Pulmonary Manifestations of Systemic Disease: Student/Resident Case Report Poster - Pulmonary Manifestations of Systemic Disease I |

Magic, Escapes, and Fraud Exposed: The Houdini Effect FREE TO VIEW

Elizabeth Sonntag, MD; Grant Farr, DO; Rebecca Potfay, MD
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Virginia Commonwealth University, Richmond, VA

Copyright 2016, American College of Chest Physicians. All Rights Reserved.

Chest. 2016;150(4_S):1077A. doi:10.1016/j.chest.2016.08.1184
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SESSION TITLE: Student/Resident Case Report Poster - Pulmonary Manifestations of Systemic Disease I

SESSION TYPE: Student/Resident Case Report Poster

PRESENTED ON: Tuesday, October 25, 2016 at 01:30 PM - 02:30 PM

INTRODUCTION: We present a case of rheumatoid arthritis diagnosed after an incidental finding of lung mass on abdominal computed tomography (CT).

CASE PRESENTATION: A 74 year old AAM with a 52 pack-year smoking history, hypertension, and coronary artery disease presented to pulmonary clinic for follow up of abnormal imaging. Patient was noted to have incidental finding of a right middle lobe lung mass with central necrosis and mediastinal lymphadenopathy on abdominal CT. Biopsy of mediastinal lymph node was negative for malignancy. Given continued concerns that the mass represented lung cancer, repeat biopsy was planned. Surprisingly, the pre-procedure CT showed significant decrease in mass size (from 4.2 x 2.7cm to 2.3 x 1.7cm) therefore biopsy was aborted. Given the change in size, the area of consolidation was thought to represent infection and repeat imagining was planned to evaluate for resolution. Though follow up CT showed complete resolution of the right middle lobe lesion, it noted new diffuse bilateral lung nodules (ranging in size from 2mm to 14mm). Nodules followed a hematogenous pattern concerning for metastatic disease vs. septic emboli. Infection was ruled out with CBC, blood cultures and TTE. Given the curious nature of the pulmonary findings rheumatologic work-up was initiated, the patient was without rheumatologic complaints and/or physical manifestations of disease. Work-up revealed positive RF (122) and anti-CCP (>250), both are greater than three times the upper limit of normal (specificity >95%)3. The diagnosis of rheumatoid arthritis was made.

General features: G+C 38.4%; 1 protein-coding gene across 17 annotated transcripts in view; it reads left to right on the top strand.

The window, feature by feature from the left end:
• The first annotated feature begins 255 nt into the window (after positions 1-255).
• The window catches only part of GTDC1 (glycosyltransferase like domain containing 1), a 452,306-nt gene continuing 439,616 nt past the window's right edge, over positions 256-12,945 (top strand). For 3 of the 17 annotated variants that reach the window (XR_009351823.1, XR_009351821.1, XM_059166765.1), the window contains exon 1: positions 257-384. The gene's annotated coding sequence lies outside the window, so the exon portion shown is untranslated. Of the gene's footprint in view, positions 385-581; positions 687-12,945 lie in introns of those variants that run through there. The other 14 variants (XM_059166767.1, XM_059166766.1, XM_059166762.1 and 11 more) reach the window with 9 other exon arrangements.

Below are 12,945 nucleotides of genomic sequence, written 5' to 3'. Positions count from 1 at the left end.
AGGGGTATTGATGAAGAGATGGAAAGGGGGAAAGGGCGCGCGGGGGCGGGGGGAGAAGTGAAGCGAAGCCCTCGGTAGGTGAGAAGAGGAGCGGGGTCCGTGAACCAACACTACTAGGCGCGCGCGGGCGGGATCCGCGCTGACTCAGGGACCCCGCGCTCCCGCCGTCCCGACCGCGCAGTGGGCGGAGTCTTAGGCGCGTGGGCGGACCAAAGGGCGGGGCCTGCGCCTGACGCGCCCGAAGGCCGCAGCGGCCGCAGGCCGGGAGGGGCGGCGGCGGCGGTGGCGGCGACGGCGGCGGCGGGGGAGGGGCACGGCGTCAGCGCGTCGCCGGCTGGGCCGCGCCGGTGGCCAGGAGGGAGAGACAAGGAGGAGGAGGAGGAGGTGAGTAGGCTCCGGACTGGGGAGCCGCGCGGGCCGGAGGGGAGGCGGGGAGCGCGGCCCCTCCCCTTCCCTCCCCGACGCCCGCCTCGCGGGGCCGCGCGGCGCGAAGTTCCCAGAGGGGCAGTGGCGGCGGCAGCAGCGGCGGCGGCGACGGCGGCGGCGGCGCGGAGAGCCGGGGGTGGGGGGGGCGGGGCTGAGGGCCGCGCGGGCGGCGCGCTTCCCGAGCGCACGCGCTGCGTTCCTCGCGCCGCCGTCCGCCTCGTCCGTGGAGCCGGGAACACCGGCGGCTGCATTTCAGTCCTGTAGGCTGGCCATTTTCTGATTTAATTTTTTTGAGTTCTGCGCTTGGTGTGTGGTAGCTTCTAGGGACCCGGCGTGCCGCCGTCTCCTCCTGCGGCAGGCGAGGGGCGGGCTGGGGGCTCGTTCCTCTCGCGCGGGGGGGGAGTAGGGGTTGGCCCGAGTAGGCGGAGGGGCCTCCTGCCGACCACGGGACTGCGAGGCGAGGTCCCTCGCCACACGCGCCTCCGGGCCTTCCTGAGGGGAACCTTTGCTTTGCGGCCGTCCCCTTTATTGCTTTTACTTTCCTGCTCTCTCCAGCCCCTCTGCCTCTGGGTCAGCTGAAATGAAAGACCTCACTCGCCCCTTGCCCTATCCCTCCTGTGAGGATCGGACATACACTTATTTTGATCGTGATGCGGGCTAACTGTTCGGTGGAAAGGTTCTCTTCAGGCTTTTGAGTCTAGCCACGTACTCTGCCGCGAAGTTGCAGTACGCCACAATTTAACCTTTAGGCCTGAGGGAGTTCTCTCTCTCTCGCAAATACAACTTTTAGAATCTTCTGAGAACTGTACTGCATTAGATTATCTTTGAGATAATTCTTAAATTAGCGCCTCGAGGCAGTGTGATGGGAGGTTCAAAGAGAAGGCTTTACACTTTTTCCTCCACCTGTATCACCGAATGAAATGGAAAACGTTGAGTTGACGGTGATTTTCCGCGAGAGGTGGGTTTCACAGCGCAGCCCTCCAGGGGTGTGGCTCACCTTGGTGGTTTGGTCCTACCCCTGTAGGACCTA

DISCUSSION: Pulmonary disease is a common extra-articular manifestation of rheumatoid disease, and is a significant cause of morbidity and mortality.2 The diagnosis, however, is often overlooked in patients with abnormal radiologic findings who are free of systemic or articular disease, even though these findings are known to proceed the articular findings in some cases.1 Risk factors for pulmonary involvement include male gender, smoking history, anti-CCP elevation, and higher titers of RF (all seen in our patient).2 Pulmonary rheumatoid nodules are characterized by a necrotic core on pathology, and unlike malignancies can regress over time. Though, we do not have proven pathology for our patient, the constellation of findings on imaging and laboratory data fit a diagnosis of rheumatoid arthritis.

CONCLUSIONS: Pulmonary complications may precede the typical presentation of rheumatoid disease. Because the diagnosis carries significant morbidity and mortality, rheumatoid disease should be considered in the differential diagnosis of abnormal radiologic pulmonary findings.

Reference #1: Schneider, Frank, MD, et al. “Pleuropulmonary Pathology in Patients With Rheumatic Disease.” Arch Pathol Lab Med Vol.136 (2012).

Reference #2: Massey, H., M. Darby, and A. Edey. “Thoracic Complications of Rheumatoid Disease.” Clinical Radiology 68.3 (2013): 293-301. Web.

DISCLOSURE: The following authors have nothing to disclose: Elizabeth Sonntag, Grant Farr, Rebecca Potfay

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